A 421-bed inpatients building for the new Dunedin Hospital was signed off by Cabinet last year, except, according to Te Whatu Ora, it was not meant to.
Yesterday, Te Whatu Ora announced another $110 million would be poured into the project, bringing the cost to $1.58 billion.
A review of the project suggested $200 million would be needed to meet the original plans and cuts were made, including what appeared to be 23 beds being scrapped.
But today Te Whatu Ora confirmed the business case which went to Cabinet was not quite as detail-oriented as one might expect and there were only ever meant to be 410 beds.
Te Whatu Ora delivery of infrastructure and investment group director Monique Fouwler said the detailed business case was flawed.
"The number of overnight beds planned for the New Dunedin Hospital Inpatient building was always 410," her response to questions from RNZ this morning said.
"During the planning process, 11 beds from medical/surgical were redistributed, with three going to older persons mental health beds and eight to rehabilitation. The total count of medical/surgical beds should have then shown 11 fewer but instead those beds were double-counted, leading to an incorrect total of 421 beds. This was an error."
When the hospital opens in 2029, 398 beds will be available with space for 12 more to be added in future.
It was unclear when the error was first noticed, but yesterday's confirmation of further funding for the hospital was the first time 410 beds was suggested.
The Cabinet paper on the hospital build last year stated: "The Final Detailed Business Case proposes construction of new facilities that will enable and support increasing demand in age-related services, modern flexible models of care, greater accessibility, standardisation and resilience. The new facilities will comprise 421 inpatients beds, 16 theatres (expandable to 20), 30 intensive care beds (expandable to 40) and increased ambulatory care capacity, including for day surgery".
Again, the detailed business case only contained references 421 inpatient beds.
Even that was down on 454-bed capacity which was contained in the 2019 master plan.
In addition to the smaller number of beds in yesterday's release of information, Te Whatu Ora also confirmed there would be no PET CT scanner, one fewer MRI scanner, two fewer operating theatres, and one link bridge between the inpatient and outpatients buildings was also scrapped.
The opening of the inpatients building had also been delayed by a year.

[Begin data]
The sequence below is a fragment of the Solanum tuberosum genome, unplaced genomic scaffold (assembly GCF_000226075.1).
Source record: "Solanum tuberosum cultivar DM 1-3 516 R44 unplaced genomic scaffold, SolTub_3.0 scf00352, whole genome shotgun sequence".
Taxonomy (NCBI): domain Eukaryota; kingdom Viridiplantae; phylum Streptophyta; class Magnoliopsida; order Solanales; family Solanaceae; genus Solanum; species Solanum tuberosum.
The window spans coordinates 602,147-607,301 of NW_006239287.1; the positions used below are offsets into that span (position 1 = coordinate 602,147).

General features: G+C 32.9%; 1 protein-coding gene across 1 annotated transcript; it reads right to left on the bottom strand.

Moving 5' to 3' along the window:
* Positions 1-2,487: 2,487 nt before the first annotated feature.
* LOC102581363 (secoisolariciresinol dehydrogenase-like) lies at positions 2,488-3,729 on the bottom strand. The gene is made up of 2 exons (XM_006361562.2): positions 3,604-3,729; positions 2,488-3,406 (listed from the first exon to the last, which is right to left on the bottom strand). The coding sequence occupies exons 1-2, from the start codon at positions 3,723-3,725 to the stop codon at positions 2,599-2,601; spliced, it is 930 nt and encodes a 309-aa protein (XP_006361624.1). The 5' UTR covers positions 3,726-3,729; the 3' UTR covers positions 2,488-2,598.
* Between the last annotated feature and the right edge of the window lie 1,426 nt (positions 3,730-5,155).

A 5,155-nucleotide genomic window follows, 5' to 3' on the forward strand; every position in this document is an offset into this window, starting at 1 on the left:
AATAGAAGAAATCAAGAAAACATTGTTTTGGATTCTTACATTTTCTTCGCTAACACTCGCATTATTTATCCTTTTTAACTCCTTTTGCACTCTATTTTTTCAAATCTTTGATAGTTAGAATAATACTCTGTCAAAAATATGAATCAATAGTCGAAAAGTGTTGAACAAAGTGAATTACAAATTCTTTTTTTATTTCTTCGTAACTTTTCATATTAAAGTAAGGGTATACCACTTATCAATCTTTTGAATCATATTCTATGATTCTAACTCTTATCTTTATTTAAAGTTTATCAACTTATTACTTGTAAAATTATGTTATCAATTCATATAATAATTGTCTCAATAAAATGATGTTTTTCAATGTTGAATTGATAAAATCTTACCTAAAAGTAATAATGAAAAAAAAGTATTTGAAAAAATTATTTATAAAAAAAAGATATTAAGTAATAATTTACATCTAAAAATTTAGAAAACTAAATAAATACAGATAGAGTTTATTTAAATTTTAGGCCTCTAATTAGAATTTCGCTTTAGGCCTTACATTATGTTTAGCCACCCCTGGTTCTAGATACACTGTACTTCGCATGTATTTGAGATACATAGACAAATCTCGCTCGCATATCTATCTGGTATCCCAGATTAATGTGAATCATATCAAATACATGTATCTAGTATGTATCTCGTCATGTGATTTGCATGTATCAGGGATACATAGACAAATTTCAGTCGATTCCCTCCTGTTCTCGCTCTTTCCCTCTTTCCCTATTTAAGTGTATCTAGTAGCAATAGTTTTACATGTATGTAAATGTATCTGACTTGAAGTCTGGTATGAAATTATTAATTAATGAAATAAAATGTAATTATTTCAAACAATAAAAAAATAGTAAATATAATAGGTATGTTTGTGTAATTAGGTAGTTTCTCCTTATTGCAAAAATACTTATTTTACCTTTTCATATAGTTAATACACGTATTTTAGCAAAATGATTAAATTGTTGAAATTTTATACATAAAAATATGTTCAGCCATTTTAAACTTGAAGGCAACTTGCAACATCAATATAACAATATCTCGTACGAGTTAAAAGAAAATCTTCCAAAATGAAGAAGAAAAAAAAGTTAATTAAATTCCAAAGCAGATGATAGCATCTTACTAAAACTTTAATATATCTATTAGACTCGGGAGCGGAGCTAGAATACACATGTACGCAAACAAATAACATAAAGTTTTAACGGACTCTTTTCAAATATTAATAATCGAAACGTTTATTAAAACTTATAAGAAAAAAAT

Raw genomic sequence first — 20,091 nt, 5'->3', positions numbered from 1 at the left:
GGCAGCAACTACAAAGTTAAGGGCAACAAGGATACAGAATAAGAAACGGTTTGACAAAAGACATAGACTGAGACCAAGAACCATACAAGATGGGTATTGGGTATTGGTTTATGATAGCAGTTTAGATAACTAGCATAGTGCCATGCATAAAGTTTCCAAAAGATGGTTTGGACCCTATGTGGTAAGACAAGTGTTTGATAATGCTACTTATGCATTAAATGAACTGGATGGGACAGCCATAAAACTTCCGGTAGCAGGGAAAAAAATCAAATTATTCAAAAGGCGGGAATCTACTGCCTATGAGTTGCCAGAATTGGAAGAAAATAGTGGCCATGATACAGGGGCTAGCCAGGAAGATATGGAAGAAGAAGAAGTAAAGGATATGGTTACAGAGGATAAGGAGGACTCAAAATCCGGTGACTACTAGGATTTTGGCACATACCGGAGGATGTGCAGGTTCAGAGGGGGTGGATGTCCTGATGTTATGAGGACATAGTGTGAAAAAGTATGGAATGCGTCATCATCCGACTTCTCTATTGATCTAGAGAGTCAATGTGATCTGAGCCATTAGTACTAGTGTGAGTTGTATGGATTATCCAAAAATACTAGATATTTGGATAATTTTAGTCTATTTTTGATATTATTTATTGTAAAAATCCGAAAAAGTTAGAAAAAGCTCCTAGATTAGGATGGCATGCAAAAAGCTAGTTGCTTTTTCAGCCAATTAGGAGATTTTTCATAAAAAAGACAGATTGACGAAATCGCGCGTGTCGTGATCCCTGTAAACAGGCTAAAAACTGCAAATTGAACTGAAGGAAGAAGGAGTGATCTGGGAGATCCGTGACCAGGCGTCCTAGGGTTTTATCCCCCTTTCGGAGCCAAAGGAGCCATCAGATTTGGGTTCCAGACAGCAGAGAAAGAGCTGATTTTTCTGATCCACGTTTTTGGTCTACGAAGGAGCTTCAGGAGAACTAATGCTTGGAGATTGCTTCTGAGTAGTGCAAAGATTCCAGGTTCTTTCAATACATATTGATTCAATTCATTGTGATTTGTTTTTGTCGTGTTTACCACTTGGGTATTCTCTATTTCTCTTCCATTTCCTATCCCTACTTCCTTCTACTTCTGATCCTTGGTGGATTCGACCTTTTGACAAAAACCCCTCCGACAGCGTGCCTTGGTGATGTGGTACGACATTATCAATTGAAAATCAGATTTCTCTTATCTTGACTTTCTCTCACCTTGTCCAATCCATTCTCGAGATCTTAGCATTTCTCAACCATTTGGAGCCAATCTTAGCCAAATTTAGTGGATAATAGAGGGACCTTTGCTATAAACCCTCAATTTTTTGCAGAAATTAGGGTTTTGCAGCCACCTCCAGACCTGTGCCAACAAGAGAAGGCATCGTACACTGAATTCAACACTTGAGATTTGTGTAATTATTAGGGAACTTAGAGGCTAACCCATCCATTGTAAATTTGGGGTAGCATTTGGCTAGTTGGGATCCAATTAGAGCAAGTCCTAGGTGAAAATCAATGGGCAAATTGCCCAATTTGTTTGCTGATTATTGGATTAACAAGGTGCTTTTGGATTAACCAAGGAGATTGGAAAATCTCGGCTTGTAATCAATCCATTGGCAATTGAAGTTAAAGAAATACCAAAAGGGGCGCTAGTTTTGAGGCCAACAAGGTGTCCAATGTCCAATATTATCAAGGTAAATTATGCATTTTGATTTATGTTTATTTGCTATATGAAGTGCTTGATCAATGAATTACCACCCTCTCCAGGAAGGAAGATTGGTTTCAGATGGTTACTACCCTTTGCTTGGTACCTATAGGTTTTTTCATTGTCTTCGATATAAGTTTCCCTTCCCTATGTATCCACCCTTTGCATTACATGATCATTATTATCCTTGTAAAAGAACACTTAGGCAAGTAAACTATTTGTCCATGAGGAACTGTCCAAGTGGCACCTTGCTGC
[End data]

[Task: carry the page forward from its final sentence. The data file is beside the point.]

The outpatients building had already had its opening delayed from next year until 2025.
Fouwler said that remained on track.
"There are supply and construction industry pressures that are being felt across all infrastructure projects in the country. However, the outpatients building is still expected to be delivered in 2025," she said.
"Enabling works for the inpatients building will begin in January 2023. The construction start date of first quarter of 2024 for the inpatient building is slightly later than announced earlier due to the value management work and change to design. This has now meant that the building is expected to be operational by 2029 rather than late 2028."
Labour campaigned in 2017 on getting the rebuild started before the 2020 election - a promise which was not fulfilled - and getting it completed before the 2027 timeframe claimed by the then National-led government.
After taking the reins of power, Labour reiterated that promise. But since then, the hospital's budget and timeframe had blown out, while the plans had shrunk.
'Cutting capacity further ... is petty and dangerous' - National list MP Michael Woodhouse
Dunedin-based National list MP Michael Woodhouse slammed the government's latest moves on the new hospital.
"After spending months denying there were any changes planned to the capacity of the new hospital, Health Minister Andrew Little has delivered just that, cynically announcing the news just days before Christmas," he said.
"The new hospital should serve the community for the next 75-100 years. The capacity that was approved by Cabinet was already the bare minimum required, based on frankly heroic assumptions about reduced admissions and average length of stay.
"Cutting capacity further from those bare minimum requirements is petty and dangerous. Mr Little is this government's Christmas grinch, making cuts to crucial infrastructure after five years of delays to this vital project.
"The people of the South deserve better than a health minister who is arrogant and out of touch with its needs."
Minister of Health Andrew Little would not front Morning Report today, with his office referring all queries to the duty minister.
They, in turn, referred any questions on the matter to Te Whatu Ora.